Pole Exercises are a very effective yet simple way to help train any horse. A pole exercise is when one or multiple poles are laid out on the ground, usually making one or more box shapes. The horse can do poles at the walk, trot, or canter, and in different directions.
First, these exercises are a bodybuilding workout for the horse. The poles encourage the horse to pick their legs up, allowing them to build and gain more muscles. The effect of this depends on how high the poles are. You can use risers under the poles in order to make them lift their legs higher and engage their hind-end more.
Another way Pole Exercises help the horse is by forcing the horse to gain an understanding of where they are putting their feet. With the horse now having to consider the poles as an obstacle that they need to go over within their strides, it forces them to look and judge where and how large their strides should be. The more a horse practices this, the more likely they will be able to put this ability into action when jumping.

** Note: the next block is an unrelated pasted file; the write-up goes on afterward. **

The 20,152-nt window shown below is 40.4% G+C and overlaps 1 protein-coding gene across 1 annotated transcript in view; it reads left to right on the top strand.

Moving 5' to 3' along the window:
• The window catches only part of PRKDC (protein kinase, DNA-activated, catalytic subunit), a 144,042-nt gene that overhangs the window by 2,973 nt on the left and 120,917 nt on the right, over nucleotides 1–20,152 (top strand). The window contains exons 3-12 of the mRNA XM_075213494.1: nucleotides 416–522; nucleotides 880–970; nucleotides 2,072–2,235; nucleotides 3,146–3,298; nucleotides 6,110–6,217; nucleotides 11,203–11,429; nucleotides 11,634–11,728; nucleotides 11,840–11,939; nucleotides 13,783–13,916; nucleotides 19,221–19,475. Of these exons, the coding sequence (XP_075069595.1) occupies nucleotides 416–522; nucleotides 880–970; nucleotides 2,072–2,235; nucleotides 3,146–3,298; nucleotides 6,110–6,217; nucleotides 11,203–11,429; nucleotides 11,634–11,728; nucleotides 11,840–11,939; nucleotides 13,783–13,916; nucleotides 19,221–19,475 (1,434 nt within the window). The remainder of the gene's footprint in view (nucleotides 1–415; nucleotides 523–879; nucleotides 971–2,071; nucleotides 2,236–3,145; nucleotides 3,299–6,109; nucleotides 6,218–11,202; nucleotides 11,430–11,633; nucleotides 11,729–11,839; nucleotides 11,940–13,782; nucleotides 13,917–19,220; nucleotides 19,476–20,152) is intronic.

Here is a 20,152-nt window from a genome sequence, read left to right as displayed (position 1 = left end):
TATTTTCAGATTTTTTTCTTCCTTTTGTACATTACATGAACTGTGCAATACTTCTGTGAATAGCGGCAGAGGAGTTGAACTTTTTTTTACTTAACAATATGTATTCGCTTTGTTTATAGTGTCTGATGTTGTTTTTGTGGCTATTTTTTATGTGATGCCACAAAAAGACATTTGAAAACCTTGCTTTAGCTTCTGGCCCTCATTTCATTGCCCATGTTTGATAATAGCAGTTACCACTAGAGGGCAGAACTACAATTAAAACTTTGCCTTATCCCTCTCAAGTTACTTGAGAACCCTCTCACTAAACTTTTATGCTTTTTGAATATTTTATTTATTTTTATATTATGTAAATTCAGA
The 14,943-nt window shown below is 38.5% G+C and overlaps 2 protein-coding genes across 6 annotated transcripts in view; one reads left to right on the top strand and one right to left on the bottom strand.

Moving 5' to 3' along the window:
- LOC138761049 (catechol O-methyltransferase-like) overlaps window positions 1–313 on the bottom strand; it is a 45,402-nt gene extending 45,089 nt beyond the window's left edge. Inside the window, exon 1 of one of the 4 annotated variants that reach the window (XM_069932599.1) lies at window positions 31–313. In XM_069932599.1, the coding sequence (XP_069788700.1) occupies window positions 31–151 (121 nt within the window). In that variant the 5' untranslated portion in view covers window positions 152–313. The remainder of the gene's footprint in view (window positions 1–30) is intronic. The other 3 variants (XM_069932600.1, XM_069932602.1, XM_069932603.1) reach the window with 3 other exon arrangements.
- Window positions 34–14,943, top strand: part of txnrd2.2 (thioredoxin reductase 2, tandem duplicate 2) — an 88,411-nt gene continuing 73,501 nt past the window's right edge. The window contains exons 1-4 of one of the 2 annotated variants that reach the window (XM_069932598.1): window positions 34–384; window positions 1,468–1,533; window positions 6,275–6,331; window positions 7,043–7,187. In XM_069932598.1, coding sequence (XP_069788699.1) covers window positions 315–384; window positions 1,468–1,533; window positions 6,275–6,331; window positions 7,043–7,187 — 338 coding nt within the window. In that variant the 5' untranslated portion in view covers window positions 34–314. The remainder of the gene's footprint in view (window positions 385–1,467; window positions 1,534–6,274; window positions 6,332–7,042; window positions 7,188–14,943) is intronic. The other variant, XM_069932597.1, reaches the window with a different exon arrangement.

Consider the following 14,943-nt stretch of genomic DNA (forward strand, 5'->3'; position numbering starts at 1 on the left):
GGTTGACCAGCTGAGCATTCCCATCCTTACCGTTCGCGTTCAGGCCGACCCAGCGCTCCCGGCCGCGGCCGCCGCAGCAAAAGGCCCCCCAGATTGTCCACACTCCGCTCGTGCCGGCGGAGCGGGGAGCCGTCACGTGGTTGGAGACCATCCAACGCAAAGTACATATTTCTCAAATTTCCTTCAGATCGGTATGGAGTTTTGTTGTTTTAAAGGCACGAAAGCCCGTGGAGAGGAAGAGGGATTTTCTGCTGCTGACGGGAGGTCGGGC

Pole Exercises will also allow the horse to get used to changing the size of their strides depending on a certain course. Once again, if this exercise is continuously reinforced, the horse will become more comfortable with changing the size of their stride when given bigger and more technical courses.
Finally, Pole Exercises will also teach the horse to learn how to wait. A common problem seen in horses during this exercise is that they try to gain more speed when going over the poles, and effectively running off with the rider. This is an instinct that many horses also have when doing any type of jump or gymnastics. Therefore, working on this exercise tries to prevent the horse from running and help them to understand how to wait.
Want to Try this Pole Exercises for Yourself?
A suggestion for anyone wanting to do this exercise is to make sure you are using 9-foot boxes for cantering. You can add more poles or boxes and use raised poles depending on the difficulty you want.
The videos below show DeeDee (a resident warmblood) and Evelyn doing a pole exercise. DeeDee’s main problem is not waiting, and the video demonstrates how this problem showed in her pole work. Evelyn completes this exercise correctly, showing what it is supposed to look like.
Special thanks to The Horse Rescue & Kathryn Currey for this informational post. If you’d like to learn more about the rescue or make a donation visit https://www.thehorserescue.org.
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